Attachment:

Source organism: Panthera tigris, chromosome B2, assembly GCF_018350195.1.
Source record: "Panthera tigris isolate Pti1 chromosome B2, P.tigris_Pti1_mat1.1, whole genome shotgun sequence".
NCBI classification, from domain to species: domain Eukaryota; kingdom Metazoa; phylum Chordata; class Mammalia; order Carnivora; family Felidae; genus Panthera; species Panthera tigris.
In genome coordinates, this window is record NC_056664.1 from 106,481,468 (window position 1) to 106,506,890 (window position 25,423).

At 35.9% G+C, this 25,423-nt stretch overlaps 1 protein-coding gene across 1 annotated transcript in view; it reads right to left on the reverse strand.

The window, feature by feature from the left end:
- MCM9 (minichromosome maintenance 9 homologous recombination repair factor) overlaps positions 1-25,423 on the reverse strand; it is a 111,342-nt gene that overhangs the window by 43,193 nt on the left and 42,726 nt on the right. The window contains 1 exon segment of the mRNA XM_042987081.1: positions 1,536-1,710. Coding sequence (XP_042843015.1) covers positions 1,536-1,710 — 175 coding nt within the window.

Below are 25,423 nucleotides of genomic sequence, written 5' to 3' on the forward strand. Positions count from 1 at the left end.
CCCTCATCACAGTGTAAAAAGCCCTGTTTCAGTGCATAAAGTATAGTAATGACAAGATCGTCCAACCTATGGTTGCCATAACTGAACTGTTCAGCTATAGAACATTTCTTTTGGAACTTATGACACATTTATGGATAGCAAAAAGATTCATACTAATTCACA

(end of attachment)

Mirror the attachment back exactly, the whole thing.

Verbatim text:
Source organism: Panthera tigris, chromosome B2, assembly GCF_018350195.1.
Source record: "Panthera tigris isolate Pti1 chromosome B2, P.tigris_Pti1_mat1.1, whole genome shotgun sequence".
NCBI classification, from domain to species: domain Eukaryota; kingdom Metazoa; phylum Chordata; class Mammalia; order Carnivora; family Felidae; genus Panthera; species Panthera tigris.
In genome coordinates, this window is record NC_056664.1 from 106,481,468 (window position 1) to 106,506,890 (window position 25,423).

At 35.9% G+C, this 25,423-nt stretch overlaps 1 protein-coding gene across 1 annotated transcript in view; it reads right to left on the reverse strand.

The window, feature by feature from the left end:
- MCM9 (minichromosome maintenance 9 homologous recombination repair factor) overlaps positions 1-25,423 on the reverse strand; it is a 111,342-nt gene that overhangs the window by 43,193 nt on the left and 42,726 nt on the right. The window contains 1 exon segment of the mRNA XM_042987081.1: positions 1,536-1,710. Coding sequence (XP_042843015.1) covers positions 1,536-1,710 — 175 coding nt within the window.

Below are 25,423 nucleotides of genomic sequence, written 5' to 3' on the forward strand. Positions count from 1 at the left end.
CCCTCATCACAGTGTAAAAAGCCCTGTTTCAGTGCATAAAGTATAGTAATGACAAGATCGTCCAACCTATGGTTGCCATAACTGAACTGTTCAGCTATAGAACATTTCTTTTGGAACTTATGACACATTTATGGATAGCAAAAAGATTCATACTAATTCACA